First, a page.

Notice I didn’t say prices. Competing on price is not a good way to build a strong, resilient practice that can support you. You want to build relationships based on being the place they love to go because they get the results they want and enjoy the experience.

 If your relationship with your clients is based on being the cheapest option in town, all it would take to lose them is someone offering massage for a few dollars less.

If there are a lot of massage therapists in your area, make sure you are comparing yourself to practices that are like yours. You wouldn’t compare a practice focused on athletes operating out of a gym to a spa focusing on relaxation and luxury. Focus on the practices that will attract the clients you also want to attract because they offer a similar set of results and experiences.

When you have that list, note what you can offer that they don’t. Remember to approach this from the client’s perspective. What do they care about?

• Are you open on days or offering hours other practices aren’t? Weekend and evening hours can make a big difference to a potential client.

• Are you more centrally located, easier to find, closer to public transportation or a major highway, etc.?

• Do you offer the ease of online scheduling when your competition doesn’t?

• Do you offer specialties that are harder to find? For example, manual lymph drainage and craniosacral therapy can be hard to find in some markets.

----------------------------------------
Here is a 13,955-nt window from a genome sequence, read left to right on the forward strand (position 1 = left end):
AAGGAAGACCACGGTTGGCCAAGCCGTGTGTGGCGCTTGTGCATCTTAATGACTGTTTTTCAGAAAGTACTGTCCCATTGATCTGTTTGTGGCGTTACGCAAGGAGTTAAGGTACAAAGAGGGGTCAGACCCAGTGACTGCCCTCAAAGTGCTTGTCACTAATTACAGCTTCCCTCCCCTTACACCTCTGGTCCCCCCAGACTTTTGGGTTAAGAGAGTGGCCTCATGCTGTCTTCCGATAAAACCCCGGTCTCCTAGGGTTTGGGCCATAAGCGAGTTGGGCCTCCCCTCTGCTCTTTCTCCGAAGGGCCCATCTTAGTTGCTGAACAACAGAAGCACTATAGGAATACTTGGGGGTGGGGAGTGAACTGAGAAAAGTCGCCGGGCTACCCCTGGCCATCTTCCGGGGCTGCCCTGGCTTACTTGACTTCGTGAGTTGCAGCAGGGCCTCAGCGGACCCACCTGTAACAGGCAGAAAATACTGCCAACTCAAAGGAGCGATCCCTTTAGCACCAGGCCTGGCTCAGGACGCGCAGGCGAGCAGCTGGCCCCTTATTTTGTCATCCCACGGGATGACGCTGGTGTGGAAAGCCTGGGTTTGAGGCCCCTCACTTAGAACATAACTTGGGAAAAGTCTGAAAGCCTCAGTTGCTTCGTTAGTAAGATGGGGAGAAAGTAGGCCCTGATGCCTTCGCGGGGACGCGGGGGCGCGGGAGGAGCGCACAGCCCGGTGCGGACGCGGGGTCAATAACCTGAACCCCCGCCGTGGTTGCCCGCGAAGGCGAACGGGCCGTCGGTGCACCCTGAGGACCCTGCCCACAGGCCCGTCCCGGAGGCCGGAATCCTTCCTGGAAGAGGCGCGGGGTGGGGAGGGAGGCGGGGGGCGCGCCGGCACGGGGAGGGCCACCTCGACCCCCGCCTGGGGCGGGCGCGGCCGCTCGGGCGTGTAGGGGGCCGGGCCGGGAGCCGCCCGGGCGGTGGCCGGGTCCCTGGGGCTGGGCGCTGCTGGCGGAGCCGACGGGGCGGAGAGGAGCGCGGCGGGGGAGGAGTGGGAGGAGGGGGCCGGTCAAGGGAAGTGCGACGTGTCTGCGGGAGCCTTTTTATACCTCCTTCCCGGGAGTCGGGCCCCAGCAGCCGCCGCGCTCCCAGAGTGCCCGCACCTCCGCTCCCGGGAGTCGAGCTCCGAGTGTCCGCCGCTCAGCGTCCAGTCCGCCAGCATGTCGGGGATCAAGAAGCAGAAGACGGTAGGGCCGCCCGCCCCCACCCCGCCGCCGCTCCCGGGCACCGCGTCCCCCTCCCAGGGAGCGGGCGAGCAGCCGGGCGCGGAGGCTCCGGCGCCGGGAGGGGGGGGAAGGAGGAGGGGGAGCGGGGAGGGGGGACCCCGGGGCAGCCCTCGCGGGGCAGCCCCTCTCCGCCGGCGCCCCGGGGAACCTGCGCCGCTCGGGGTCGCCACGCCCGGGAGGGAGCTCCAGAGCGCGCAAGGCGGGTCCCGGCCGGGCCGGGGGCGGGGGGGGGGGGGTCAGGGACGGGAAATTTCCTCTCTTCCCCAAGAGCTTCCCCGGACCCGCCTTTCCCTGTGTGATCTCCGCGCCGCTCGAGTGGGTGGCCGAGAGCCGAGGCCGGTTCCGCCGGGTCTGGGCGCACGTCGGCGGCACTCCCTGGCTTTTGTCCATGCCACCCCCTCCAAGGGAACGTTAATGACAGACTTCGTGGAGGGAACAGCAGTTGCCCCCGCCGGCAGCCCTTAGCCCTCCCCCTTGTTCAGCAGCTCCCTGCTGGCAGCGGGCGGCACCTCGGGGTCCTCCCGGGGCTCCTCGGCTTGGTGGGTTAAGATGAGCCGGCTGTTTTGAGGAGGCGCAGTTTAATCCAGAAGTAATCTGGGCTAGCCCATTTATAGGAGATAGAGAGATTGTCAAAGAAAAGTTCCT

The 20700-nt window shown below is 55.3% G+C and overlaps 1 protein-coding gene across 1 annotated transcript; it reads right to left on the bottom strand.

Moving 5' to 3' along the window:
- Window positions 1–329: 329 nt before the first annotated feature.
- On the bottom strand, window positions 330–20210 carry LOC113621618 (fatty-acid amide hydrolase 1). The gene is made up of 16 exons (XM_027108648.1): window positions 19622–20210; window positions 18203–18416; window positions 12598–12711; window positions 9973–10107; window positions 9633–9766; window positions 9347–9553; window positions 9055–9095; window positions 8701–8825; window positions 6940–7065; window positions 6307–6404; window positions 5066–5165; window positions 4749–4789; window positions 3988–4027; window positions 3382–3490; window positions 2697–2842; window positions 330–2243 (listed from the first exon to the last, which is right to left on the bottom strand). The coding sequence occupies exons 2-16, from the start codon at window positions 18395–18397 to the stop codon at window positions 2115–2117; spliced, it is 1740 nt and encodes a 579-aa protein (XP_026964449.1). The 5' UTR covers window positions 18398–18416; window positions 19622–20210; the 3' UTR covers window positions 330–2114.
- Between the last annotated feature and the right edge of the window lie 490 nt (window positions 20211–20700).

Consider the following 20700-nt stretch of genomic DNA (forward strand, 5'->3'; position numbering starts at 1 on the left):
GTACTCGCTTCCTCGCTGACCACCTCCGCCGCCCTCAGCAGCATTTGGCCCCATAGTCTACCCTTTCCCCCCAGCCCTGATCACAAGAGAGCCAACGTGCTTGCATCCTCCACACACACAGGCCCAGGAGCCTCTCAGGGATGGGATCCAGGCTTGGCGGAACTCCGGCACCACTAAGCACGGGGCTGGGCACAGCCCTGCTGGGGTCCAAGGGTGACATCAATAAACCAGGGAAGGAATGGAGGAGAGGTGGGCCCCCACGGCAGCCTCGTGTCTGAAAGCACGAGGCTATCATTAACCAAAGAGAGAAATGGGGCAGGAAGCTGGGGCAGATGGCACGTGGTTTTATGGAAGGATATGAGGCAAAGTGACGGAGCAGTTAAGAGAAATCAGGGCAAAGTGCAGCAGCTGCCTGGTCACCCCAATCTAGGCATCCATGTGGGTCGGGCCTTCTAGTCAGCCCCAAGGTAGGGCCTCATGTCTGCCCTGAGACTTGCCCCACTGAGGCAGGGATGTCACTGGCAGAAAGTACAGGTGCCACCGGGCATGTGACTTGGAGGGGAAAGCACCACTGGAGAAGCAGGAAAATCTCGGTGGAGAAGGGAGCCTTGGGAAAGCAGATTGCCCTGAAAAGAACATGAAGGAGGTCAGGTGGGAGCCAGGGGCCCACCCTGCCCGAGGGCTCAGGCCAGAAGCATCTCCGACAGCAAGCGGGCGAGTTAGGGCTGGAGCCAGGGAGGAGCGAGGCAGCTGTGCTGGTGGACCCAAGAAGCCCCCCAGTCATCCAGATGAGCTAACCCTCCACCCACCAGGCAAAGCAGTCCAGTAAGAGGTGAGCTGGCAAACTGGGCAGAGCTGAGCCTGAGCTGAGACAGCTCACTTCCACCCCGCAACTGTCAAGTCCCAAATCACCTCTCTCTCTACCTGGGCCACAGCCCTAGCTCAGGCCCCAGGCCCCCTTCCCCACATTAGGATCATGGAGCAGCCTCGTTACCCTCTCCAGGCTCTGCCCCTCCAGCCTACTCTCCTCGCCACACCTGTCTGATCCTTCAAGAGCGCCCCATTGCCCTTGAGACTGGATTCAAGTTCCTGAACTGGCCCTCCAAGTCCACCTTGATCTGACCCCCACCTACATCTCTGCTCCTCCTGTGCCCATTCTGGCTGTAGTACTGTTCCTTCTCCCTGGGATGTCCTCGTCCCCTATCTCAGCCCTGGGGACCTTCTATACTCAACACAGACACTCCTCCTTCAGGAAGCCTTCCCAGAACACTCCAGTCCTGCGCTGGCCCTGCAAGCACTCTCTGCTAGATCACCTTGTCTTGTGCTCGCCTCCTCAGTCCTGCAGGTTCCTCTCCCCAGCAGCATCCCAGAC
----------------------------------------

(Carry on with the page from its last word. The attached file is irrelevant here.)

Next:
• Do you have a special focus that isn’t common among the other practices? For example, pregnancy massage, the elderly, people living with chronic conditions, surgical recovery, etc.

• Make sure to highlight your advantages in your marketing. I would never recommend expressing it as “they don’t have it but I do!” Rather, express it in terms of what benefits clients:

We offer convenient evening and weekend hours.

I’m in the heart of downtown with plenty of off-street parking and convenient to public transportation.

I work with many people recovering from surgery to reduce swelling and ease pain.

If you can’t travel to us, we may be able to come to you.

You don’t have to be the only massage therapist who offers Sunday hours, etc. But if there are eight practices and only two of you offer Sunday hours, you should highlight that!


Many of us dream of a practice where our clients find us through “word of mouth.” You may think that means your clients are sending you new clients. Even more valuable is when other professionals recommend you! How do you establish relationships that encourage that?

Once again, ask yourself, where else can your clients go to deal with the issues that bring them to you? If, for example, you enjoy working with people with temporal mandibular joint dysfunction (TMJD), you probably want to have connections with dentists and physical therapists who treat TMJD. If you specialize in working with people with anxiety, are there psychotherapists who also specialize in persons with anxiety?